Week 20 Flash Fiction Challenge: First Impressions


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Photo by K.S. Brooks

Ski weekend. Sounded like a lot of fun, right? You told them you’d never been on skis in your life.

“It’s easy,” they told you. Easy.

So, you broke your leg. On the beginner’s slope. Your friends told you no one had ever broken a leg on the beginner’s slope before.  That does not make you feel better.

Now the Ski Patrol dude is dragging your sorry butt back down to the lodge on this sled doohickey.

Suddenly, he turns back to look at you, and says. . .

In 250 words or less, tell me a story incorporating the elements in the picture. The 250 word limit will be strictly enforced.

Please keep language and subject matter to a PG-13 level.

Use the comment section below to submit your entry. Entries will be accepted until 5:00 PM Pacific Time on Tuesday, May 15th, 2012.

On Wednesday morning, we will open voting to the public with an online poll for the best writing entry accompanying the photo. Voting will be open until 5:00 PM Thursday.

On Friday morning, the winner will be recognized as we post the winning entry along with the picture as a feature. Best of luck to you all in your writing!

Entries only in the comment section. Other comments will be deleted.

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Photograph by K.S. Brooks, used here with the photographer’s permission. Copying or reproduction of any kind without express consent is prohibited. All rights reserved.

For a more detailed explanation of the contest & its workings, please see the post called “Writing Exercises Return with a Twist” from 12/24/11.

By participating in this exercise the contestants agree to the rules of the contest and waive any and all further considerations or permissions otherwise required for any winning entries to be published by Indies Unlimited as an e-book, showcasing all the photos and with the winning expositions credited appropriately and accordingly.

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9 thoughts on “Week 20 Flash Fiction Challenge: First Impressions”

  1. The Ski Patrol dude was dragging your sorry butt back down to the lodge on this sled doohickey from the beginner’s slope with my possible broken leg, when suddenly, he turns back to look at me, and says. . .

    ”Don’t feel bad, Bud, the guy’s story yesterday was a lot worse than yours. He weighed over 200 pounds and was being towed up on the beginner’s slope via the rope tow when he swerved off of the trail and broke this huge limb off of a pine right next to the rope tow. Not only did he break off that limb but the resulting crash caused him to break two of his own limbs, his arm and his leg and shut the rope tow down.”

    I said, “Well let me tell you I could have had worse results last week. Foolishly I went up on the chair lift with a friend of mine and he told me he would ski down at a point on the side of the run and then ski down to him and stop. I did exactly what he said, but just before reaching him a girl skiing ahead of me came to an abrupt stop and I couldn’t stop fast enough and went over the edge. Snowplowing didn’t help and so I turned back up hill right into a slalom run between two poles. I looked up and saw a skier headed right for me – did an attempted kick turn and fell on my butt.”

  2. "Hi Lizbeth, I'm Paul. Hang tight, it may get a bit bumpy but we should make good time."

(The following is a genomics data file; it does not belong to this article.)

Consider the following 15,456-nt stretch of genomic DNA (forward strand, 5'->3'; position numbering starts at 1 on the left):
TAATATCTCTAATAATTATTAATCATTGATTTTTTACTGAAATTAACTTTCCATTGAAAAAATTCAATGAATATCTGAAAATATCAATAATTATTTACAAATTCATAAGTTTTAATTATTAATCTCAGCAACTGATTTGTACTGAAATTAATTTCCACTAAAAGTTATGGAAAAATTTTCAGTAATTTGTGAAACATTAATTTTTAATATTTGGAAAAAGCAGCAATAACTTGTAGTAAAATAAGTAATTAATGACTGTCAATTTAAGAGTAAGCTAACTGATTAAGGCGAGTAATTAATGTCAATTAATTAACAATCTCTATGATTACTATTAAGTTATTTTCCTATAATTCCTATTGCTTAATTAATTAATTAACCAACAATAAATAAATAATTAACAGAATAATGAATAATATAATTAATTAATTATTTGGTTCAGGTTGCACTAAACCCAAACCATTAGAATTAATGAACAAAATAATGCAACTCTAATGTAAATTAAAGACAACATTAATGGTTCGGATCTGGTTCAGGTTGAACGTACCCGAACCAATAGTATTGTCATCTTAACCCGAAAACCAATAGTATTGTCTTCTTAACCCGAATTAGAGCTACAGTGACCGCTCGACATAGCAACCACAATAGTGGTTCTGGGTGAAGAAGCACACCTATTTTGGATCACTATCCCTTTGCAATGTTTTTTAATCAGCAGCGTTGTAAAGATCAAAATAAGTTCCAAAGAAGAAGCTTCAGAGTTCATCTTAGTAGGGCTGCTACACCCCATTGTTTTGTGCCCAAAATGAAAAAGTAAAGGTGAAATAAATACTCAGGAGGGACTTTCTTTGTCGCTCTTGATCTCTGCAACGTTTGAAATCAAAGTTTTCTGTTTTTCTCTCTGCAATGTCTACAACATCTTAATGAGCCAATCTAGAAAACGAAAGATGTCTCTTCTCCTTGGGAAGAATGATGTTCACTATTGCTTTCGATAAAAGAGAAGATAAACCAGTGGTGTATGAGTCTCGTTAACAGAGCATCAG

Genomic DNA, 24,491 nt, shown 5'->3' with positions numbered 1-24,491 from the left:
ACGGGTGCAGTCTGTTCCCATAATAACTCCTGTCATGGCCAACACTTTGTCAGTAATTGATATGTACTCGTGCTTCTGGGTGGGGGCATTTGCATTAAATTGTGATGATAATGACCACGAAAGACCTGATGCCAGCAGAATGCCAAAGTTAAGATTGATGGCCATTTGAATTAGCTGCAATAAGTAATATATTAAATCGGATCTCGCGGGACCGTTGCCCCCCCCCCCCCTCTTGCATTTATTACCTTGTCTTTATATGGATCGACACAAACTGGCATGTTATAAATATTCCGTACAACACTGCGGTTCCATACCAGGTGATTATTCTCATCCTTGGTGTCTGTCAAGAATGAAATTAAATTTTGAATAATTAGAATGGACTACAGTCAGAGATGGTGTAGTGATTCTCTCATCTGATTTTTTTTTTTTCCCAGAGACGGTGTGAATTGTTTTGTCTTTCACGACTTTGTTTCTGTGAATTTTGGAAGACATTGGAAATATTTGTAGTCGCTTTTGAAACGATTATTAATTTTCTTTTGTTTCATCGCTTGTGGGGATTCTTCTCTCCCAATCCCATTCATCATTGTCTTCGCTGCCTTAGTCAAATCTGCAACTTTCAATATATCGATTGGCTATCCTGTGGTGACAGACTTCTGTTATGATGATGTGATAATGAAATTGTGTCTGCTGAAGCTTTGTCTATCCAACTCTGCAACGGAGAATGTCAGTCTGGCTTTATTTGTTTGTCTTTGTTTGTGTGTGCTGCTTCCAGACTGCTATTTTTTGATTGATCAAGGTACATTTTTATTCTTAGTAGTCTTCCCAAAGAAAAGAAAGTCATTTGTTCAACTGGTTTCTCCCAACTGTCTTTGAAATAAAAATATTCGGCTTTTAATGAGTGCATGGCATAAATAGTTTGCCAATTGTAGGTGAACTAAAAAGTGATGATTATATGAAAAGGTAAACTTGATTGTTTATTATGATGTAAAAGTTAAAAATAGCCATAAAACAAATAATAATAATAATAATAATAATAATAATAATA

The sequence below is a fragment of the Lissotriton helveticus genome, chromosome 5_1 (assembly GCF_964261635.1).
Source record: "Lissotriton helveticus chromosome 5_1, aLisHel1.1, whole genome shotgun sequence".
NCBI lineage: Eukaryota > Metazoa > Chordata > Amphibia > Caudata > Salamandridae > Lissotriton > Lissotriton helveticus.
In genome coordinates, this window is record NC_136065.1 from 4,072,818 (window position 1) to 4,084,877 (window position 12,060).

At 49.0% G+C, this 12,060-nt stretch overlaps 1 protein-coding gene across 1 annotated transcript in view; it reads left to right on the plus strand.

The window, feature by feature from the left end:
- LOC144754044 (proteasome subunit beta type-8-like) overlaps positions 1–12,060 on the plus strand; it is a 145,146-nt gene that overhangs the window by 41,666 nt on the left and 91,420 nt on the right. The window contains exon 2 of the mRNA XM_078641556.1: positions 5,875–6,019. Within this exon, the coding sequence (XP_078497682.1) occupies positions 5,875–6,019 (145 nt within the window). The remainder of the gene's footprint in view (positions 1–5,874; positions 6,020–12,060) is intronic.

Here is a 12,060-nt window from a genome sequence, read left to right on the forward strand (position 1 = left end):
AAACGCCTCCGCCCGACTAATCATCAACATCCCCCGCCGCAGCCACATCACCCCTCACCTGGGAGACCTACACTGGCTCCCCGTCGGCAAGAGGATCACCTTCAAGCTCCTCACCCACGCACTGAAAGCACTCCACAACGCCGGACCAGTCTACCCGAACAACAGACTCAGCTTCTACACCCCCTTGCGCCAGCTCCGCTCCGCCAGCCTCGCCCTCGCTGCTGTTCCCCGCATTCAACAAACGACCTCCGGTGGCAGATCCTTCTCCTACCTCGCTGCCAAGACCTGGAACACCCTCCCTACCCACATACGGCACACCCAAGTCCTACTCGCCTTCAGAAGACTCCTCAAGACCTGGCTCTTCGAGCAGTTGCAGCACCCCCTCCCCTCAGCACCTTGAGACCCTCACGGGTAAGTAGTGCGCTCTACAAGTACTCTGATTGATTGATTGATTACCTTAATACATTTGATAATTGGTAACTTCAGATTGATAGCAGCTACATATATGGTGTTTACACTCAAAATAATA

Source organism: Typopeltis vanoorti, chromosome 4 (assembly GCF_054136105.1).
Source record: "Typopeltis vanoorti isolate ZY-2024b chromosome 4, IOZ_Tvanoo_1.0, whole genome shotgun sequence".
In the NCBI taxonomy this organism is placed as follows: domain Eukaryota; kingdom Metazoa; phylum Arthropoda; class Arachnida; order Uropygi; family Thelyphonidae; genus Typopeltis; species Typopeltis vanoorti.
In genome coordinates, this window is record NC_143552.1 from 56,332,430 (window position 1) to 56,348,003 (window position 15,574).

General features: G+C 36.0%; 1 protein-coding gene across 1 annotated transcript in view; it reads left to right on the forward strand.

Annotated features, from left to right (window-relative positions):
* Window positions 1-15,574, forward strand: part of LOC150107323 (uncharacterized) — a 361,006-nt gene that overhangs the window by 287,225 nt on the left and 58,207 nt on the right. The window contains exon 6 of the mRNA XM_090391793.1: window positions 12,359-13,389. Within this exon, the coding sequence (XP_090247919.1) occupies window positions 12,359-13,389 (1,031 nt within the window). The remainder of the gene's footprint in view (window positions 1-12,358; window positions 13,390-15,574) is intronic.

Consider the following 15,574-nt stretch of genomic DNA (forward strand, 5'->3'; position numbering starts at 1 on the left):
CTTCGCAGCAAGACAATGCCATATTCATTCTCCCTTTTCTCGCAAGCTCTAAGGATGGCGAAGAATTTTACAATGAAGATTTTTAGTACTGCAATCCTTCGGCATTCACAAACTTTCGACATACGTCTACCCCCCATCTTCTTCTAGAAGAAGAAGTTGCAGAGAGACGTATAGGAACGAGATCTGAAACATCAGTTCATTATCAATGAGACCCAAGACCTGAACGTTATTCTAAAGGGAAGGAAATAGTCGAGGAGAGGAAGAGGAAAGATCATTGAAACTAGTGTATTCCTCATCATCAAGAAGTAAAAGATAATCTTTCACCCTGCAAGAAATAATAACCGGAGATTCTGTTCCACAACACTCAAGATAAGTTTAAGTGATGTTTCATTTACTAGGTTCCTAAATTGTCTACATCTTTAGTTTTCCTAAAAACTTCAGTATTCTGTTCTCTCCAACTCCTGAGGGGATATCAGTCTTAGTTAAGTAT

Wonderful, could it get any worse? My head hurt, my leg hurt and I was cold. What was a few bumps?

    The pounding in my head grew louder. Soon I realized the sound wasn't in my head, it was coming from behind us. I sensed Paul struggling to travel faster as he took a sudden turn to the right. He slipped expertly between the snow covered trees and rocks on the un-groomed trail, not slowing at all. All thoughts of the pain in my head and leg were gone as I realized we were trying to outrun an avalanche. Was my first ski trip going to end in a funeral?

    The roaring receded a bit as we continued down the other side of the mountain. I realized Paul's expertise was saving our lives, but what about my friends and everyone at the lodge? Had they survived? Soon I could see the ski lodge from the edge of my vision. Everything looked fine and no one seemed concerned.

    Sitting in the lodge with my friends later that night, I announced that even though I broke my leg, was almost killed by an avalanche, and never planned to ski again, I was glad they had convinced me to come along. Amazed they asked why. "Simple, if I hadn't come I would never have met Paul. We have a date tomorrow!"

  3. “Alright, you can get up now. They’re far enough behind us,” the “ski patrol dude” said, taking off his sunglasses, his green eyes twinkling with amusement.

    “It’s about time,” I muttered, pushing myself up with a leg that my friends had thought broken. True, it had contorted to an unnatural position when I had fallen, but my kind couldn’t be hurt so easily. However, my friends didn’t know that, and I had no intention of telling them. If I had simply gotten up, it would have created way too many questions. It was all my fault for letting my friends take me skiing in the first place. I brushed the snow from my jacket and stepped up beside the “ski patrol dude”.

    “You know, your love of these mortals just gets you in trouble. I just don’t understand why it’s always me getting you out of it.”

    I shrugged. “Maybe because you’re not as uptight as the others,” I responded with a lopsided grin.

    “That, or maybe I’m just an idiot.” He slid his sunglasses over his eyes. “Probably the latter.”

    I laughed, patting him on the back. “You know you like it. I’ll have you out with me one of these days and maybe you’ll have some fun for once.” We started back down the mountain.

    “We’re going to have to get you a cast and crutches aren’t we?” he sighed. “Here, you drag this doohickey. You owe me that at least.”

    Ah, the life of gods.

  4. The ski patrolman turned to me and said, “Almost there buddy…Oh my…”

    His eyes grew very wide and he suddenly turned his skis straight down the slope without further word. Or at least no further audible words as a thunderous roar performed a crescendo into my awareness. I could feel the sled start to vibrate as we sped at a frightening rate of acceleration straight down the run. As I glanced to the right, as best as I could from my reclined position, the surface of the snow seemed to be cracking into large white plates of crust. The widening spaces between these plates of hard packed snow filled and over flowed with sugary powder that seemed to vibrate with the rumbling sound growing ever louder.